|EvilHomer - 2013-10-19 |
I know someone here is going to go all "ohhh screw NASA" on us. I know someone's going to question the scientific utility of our space program. Someone's going to point to the lack of any real advances in our understanding of the universe made by manned space exploration, and question what it's all for. Maybe he's even going to accused NASA of being nothing more than a giant porkbarrel, draining our already unsustainable Federal budget like a hungry maggot. There's always one.
So get it out of your fucking system, you asshole.
I like Hawkwind a lot. You can probably extrapolate my stance on space programs in general from that.
NASA is art. It is the highest expression of art - it is at once the most pointless thing the human race has ever done, and the greatest thing the human race has ever done.
I fail to really see the utility of manned spaceflight. It was an immense achievement to land on the moon, something every human being should be proud of.
And yet manned spaceflight is several orders of magnitude more expensive than sending a robotic probe to do the job. It's also a huge risk to take. Our greatest advances in scientific knowledge have come from unmanned probes, things like the Hubble and so forth. The fact Voyager I has left the solar system and is still communicating with us is surely as amazing an achievement (and surely more valuable) than landing on the moon.
In short, increase NASA's budget but use it to send out probes. Let's go to Europa and find some motherfucking moon sharks.
Sure, it's risky, but I think it's a risk that everyone who went into space was perfectly willing to take. I know I'd be happy to face a slow death in the icy vacuum for the chance to hit a few golf balls on Mars. And the cost is irrelevant; what does a few billion dollars in savings matter, if that means the robots will have all the fun?
I fail to see much utility in manned space exploration at all until we understand how to get mass out of this gravity well without using chemical rockets. It could be any technology, but the current system is pretty useless as it can't be made to scale up without serious and irrevocable consequences to the planet.
What we are trying to do now is explore the new America from Europe using big rowboats. It's not stupid, but it is short sighted. A sail at the very least is necessary, and a nuclear powered sub makes it a trivial operation. What we are doing now is literally putting the cart before the horse.
I see it like this (today):
1. Life always seeks its laziest, most efficient energy state. For spaceflight, that would be robots only while we sit here and eat.
2. Nature has killed every living thing that has ever lived on earth ever.
3. We probably should be a different kind of life.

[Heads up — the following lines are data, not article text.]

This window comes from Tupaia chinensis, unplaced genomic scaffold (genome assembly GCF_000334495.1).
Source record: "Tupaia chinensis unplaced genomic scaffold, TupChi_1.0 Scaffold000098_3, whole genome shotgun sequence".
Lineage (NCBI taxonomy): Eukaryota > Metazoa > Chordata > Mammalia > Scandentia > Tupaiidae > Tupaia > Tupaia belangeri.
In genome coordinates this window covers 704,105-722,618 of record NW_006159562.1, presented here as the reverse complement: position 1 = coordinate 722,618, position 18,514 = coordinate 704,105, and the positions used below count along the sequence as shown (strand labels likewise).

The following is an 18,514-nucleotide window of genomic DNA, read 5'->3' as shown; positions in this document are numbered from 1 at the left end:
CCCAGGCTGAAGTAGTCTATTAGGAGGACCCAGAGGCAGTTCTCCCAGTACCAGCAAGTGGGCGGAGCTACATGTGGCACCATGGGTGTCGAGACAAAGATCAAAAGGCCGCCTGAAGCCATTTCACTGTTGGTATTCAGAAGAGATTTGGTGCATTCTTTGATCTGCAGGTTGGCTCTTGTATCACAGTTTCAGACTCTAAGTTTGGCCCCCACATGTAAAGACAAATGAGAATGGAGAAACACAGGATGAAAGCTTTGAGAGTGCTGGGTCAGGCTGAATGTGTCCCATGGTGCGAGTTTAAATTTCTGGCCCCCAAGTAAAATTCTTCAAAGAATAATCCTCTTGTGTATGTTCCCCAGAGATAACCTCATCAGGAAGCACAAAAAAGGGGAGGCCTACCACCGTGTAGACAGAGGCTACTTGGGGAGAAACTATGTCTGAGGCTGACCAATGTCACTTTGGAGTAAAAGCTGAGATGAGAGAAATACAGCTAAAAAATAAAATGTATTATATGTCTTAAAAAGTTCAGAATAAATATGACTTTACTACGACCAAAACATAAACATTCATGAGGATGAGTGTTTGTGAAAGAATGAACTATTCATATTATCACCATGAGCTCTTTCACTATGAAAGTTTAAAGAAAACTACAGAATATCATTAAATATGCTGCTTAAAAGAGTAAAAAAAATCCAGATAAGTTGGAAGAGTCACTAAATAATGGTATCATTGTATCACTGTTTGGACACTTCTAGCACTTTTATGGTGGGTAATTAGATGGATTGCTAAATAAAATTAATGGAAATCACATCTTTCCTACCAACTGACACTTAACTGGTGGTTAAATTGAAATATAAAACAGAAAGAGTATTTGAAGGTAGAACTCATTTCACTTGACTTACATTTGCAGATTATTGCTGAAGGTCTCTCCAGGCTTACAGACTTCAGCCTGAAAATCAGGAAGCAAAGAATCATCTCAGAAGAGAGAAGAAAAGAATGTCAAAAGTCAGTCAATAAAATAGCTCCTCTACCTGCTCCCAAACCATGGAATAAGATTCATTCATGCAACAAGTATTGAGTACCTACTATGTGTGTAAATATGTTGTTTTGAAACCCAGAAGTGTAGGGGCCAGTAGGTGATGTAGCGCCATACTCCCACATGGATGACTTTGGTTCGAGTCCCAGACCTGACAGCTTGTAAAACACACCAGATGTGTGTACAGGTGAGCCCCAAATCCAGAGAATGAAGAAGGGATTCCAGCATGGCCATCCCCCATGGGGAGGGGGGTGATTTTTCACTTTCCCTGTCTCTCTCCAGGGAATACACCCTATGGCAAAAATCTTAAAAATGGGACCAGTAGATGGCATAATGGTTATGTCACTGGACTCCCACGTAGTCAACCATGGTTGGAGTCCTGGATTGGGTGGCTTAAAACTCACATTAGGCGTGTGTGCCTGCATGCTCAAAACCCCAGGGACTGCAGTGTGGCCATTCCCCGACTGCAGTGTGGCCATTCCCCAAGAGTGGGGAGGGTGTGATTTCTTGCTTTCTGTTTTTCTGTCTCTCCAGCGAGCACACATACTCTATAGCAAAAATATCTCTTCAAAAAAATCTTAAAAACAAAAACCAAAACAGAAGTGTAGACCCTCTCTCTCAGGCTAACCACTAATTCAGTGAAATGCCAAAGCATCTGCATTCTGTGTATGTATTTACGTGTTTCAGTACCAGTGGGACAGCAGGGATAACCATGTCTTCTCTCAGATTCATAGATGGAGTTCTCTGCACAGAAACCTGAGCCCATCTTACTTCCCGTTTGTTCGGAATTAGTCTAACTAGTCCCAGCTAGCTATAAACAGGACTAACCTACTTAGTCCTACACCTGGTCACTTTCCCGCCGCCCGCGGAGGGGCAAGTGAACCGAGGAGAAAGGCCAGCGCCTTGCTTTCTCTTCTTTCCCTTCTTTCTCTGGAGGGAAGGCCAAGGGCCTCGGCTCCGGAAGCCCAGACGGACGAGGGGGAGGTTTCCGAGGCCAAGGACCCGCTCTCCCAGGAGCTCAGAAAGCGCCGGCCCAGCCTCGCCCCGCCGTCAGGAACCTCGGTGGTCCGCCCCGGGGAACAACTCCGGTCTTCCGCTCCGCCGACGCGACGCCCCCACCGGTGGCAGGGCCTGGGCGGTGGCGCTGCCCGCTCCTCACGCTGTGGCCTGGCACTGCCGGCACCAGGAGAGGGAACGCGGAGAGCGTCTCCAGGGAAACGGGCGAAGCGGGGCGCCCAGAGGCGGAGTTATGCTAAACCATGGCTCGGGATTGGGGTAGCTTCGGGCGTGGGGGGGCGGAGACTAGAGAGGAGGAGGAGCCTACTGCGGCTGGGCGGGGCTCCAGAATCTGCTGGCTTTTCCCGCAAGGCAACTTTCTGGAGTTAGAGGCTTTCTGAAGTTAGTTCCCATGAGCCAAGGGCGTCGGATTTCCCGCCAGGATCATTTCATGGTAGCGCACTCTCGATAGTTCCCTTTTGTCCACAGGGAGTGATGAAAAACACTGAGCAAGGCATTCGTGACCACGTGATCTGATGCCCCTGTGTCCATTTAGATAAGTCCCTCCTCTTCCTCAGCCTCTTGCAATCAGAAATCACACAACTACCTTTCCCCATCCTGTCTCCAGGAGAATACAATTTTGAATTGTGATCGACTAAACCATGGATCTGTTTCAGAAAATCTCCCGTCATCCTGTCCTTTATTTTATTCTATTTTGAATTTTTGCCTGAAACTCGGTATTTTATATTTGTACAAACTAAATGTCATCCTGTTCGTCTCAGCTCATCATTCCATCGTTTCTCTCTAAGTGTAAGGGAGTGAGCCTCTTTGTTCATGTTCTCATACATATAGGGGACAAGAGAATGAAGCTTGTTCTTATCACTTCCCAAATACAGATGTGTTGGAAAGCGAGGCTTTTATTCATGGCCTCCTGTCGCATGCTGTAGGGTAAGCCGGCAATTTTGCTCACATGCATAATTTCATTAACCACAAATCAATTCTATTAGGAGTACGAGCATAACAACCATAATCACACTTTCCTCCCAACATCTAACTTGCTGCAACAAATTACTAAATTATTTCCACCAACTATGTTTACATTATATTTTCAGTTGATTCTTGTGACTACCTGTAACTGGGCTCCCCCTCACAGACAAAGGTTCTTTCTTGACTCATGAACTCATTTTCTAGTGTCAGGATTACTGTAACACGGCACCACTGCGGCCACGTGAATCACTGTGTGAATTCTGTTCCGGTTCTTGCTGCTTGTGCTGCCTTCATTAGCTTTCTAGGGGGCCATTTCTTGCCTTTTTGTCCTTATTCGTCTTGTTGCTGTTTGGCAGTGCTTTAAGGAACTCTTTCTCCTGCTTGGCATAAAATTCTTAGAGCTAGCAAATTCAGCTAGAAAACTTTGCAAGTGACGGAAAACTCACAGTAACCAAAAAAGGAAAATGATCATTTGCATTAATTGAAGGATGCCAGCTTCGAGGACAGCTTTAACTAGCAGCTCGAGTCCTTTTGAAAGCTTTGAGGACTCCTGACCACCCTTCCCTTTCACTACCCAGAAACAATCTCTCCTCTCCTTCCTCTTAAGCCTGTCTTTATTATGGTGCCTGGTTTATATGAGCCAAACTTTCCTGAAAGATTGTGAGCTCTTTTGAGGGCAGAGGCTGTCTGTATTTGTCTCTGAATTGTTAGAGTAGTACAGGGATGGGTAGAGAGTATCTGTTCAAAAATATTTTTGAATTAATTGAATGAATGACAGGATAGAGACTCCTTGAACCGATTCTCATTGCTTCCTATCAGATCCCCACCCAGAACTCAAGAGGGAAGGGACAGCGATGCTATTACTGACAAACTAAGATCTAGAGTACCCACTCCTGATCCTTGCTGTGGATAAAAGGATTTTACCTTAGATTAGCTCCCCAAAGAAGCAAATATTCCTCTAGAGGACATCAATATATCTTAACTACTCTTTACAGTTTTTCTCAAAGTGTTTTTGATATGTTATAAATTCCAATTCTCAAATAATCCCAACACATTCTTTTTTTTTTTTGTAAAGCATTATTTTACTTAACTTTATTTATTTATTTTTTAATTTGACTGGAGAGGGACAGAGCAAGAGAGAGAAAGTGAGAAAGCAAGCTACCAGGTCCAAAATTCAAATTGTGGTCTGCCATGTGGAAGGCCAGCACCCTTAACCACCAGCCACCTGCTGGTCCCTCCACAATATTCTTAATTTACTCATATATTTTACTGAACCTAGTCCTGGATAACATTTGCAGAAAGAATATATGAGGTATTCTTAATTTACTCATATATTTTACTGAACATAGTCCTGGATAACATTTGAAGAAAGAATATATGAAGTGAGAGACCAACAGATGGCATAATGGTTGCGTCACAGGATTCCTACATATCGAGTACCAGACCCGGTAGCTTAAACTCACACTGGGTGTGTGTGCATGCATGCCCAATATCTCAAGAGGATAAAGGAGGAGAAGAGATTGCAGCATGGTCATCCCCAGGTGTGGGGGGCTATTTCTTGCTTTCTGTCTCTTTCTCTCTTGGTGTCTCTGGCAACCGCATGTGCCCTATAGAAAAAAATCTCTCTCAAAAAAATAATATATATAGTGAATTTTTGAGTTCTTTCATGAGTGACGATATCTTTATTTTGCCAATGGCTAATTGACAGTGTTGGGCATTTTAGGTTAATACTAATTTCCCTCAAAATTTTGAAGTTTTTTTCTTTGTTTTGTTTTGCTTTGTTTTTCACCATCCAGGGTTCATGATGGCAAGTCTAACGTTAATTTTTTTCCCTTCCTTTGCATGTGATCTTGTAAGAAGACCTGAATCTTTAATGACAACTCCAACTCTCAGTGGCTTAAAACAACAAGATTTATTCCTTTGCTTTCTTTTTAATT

Regarding NASA and the future of propulsion, see VASIMR:
There won't ever be another government sponsored man on the moon, because it would be either black or a woman, and they'd fuck up the moon for white guys with flat tops.
Those are fair points, Rockbolt. I'd argue that astronauts engaging the public is a double edged sword. When something fucks up and people die, there is usually a backlash.
I guess it comes down to the fact that in tne cost to tangible benefit ratio, robots win out. We've learned so much about our universe and the laws that govern it and we've only scratched the surface. Maybe I'm just missing my sense of wonder but I'm fascinated far more by the fact Europa might have an ocean than I am by the ISS or even Apollo.
Unfortunately in reality budgets are a zero sum game; increasing funding for one thing means decreasing it for another. I wouldn't mind seeing a permanent base on the moon but I'm just not engaged by going to Mars right now. Think of all that money that could be spent on multiple space probes teaching us so much!
|TeenerTot - 2013-10-19 |
He makes a good point about having a national sense of ambition. And I'm not talking about corporate-owned pride (like Oracle's America's Cup boat). I'd like to see something all of us can look to and "own."
In short, GO NASA.
|PlusDome - 2013-10-19 |
I see the space program as the reason the Cold War never escalated. The potential of infinite resources is more enough to drown out the bloodlust of territorial struggle. As long as we are confined to this planet, we will always be limited by some form of scarcity. Even the idea of the attempt at progress is can alleviate some of that stress.
|cognitivedissonance - 2013-10-19 |
Space is cool. I mean, I guess, the poor ye shall have with ye always, right? Fuck 'em, buying steak and lobster on food stamps, serves the bums right when we finally take 'em away. Then we'll laugh. Get a job, ya bums!
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